'To Stop Now Would Be Foolish': Doubling Down On Services For High-Cost Patients
A highly publicized approach to lowering health costs failed to pass rigorous study this month, but hospitals, insurers and government health programs don't intend to give up on the idea. It just needs to be modified, they say.
The "hotspotting" model was pioneered in Camden, N.J., in 2002 and inspired dozens of similar projects around the country, many financed by millions of dollars from the government and private foundations. The model focuses on people who face social barriers such as homelessness or drug addiction and use the hospital multiple times a year, typically for avoidable complications from chronic diseases. The participants work with doctors, social workers and nurses for individual help, with the idea of preventing repeat hospitalizations and extra expense down the road.
A study in the New England Journal of Medicine this month confirmed that repeat hospitalizations did indeed drop for participants in the Camden program — but the result was no better in that regard than the results from a group of patients who did not get the intensive care coordination.
Many state and federal policymakers across the U.S. initially had been attracted to the Camdenmodel because they saw it as a possible solution for this intractable reality: Just 5% of patients account for half of all health spending.
So, the disappointing results from Camden have caused some angst among health officials working on the model from Oregon to North Carolina.
"The study should give everyone who is involved in hotspotting a chance to pause and really reflect on the programs that they are doing," says Dr. Amit Shah, chief medical officer at CareOregon, a large Medicaid managed-care insurer that for a decade has targeted some of these high-cost patients.
But "to stop now would be foolish," says Susan Cooper, chief integration officer for Regional One Health, a Memphis, Tenn., health system that launched a program in 2018 based on the Camden model. The Tennessee program is geared to patients who have the most emergency room and hospital visits because of unmet social needs, such as hunger and housing.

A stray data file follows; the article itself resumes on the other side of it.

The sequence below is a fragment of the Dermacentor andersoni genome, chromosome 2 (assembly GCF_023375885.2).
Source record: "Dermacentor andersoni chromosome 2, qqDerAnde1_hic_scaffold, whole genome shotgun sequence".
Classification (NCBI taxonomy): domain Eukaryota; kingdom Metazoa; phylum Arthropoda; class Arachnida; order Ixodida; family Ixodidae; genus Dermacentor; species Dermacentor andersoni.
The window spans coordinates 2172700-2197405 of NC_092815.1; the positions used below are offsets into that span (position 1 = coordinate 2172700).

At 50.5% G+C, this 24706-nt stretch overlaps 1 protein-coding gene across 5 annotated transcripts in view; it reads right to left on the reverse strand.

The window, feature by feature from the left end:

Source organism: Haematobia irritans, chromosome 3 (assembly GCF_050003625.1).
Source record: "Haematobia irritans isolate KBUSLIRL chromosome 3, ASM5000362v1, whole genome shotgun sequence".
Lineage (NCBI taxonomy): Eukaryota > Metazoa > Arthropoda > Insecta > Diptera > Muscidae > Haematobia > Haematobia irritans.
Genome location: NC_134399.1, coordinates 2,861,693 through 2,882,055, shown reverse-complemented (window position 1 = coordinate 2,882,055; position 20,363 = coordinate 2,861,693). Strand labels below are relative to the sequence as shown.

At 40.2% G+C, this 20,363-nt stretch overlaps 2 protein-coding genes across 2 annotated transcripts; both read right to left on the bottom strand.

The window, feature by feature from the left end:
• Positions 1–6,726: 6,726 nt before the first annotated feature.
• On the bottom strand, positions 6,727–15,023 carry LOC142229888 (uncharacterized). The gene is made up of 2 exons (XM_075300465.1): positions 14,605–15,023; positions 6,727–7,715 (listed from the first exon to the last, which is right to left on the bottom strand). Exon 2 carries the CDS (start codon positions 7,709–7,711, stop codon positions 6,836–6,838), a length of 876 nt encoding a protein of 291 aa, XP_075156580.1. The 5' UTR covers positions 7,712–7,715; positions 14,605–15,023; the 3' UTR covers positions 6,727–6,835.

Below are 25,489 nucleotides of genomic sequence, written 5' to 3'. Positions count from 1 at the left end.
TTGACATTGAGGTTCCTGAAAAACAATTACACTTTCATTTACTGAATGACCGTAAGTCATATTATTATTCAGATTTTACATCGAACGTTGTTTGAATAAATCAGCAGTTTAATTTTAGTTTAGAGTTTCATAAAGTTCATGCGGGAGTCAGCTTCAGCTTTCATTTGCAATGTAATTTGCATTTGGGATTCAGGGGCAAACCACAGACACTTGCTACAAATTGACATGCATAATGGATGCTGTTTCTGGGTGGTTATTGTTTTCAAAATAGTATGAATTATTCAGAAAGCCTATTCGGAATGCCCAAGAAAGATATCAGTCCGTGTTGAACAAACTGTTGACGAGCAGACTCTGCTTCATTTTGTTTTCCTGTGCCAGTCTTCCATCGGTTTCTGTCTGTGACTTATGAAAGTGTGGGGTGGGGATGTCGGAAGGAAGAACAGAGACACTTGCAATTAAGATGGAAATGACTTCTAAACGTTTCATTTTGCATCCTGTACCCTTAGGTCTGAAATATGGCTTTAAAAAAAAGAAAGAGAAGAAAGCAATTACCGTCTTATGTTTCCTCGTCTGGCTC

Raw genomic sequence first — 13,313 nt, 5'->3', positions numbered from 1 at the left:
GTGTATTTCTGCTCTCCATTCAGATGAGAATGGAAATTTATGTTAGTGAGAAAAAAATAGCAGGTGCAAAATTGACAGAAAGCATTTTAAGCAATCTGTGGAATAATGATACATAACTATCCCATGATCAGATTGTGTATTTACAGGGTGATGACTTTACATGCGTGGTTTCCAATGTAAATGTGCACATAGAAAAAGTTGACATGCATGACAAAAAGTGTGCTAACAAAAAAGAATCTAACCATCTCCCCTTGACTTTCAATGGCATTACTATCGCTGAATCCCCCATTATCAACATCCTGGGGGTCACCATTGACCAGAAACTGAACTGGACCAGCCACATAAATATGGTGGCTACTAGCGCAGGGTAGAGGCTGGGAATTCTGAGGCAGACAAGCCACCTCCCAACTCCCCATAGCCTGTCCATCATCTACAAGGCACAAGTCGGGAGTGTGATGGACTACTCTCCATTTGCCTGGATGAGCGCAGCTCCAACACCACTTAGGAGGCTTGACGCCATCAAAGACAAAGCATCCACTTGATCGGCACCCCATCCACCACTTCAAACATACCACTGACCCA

Using nurses and social workers, the hospital pairs up these "super-utilizer" patients with community resources such as housing, transportation and meals, as well as connecting them to primary care. From April 2018 through last month nearly 350 people have enrolled in the program and the hospital says that by reducing ER visits and hospital admissions, it has saved more than $9 million than it expected to spend on these patients.
A Medicaid experiment similar to the Camden approach is also expanding in California, the most populous state in the nation.
As part of his 2020-21 state budget proposal, California Gov. Gavin Newsom wants to add $582.5 million to Medi-Cal, the state's Medicaid program, to increase intensive, comprehensive care management to high-needs, high-risk patients — especially homeless people or those getting out of jail. If approved by the state legislature, the infusion would also fund services designed to decrease these patients' reliance on expensive hospital visits and emergency service transportation.
These Whole Person Care programs provide participants with social and medical services, such as substance abuse treatment and recuperative care after hospital stays, as well as helping people who need the extra support to get stable housing.
'It can't just be medically focused'
The Camden Coalition study highlights the need for more focus on social services, says Dr. Clemens Hong, director of the Whole Person Care pilot in Los Angeles. That program has served more than 46,000 people and has a five-year budget of more than $1 billion, made up of federal and local funds.
The cost of these supportive programs is high, Hong says, because California is creating services for participants, in addition to connecting people to existing programs. For instance, the Los Angeles Fire Department operates a dedicated ambulance unit for Skid Row to bring some intoxicated people to a sobering center instead of the emergency room. There, they can rest and get access to substance abuse treatment and other services.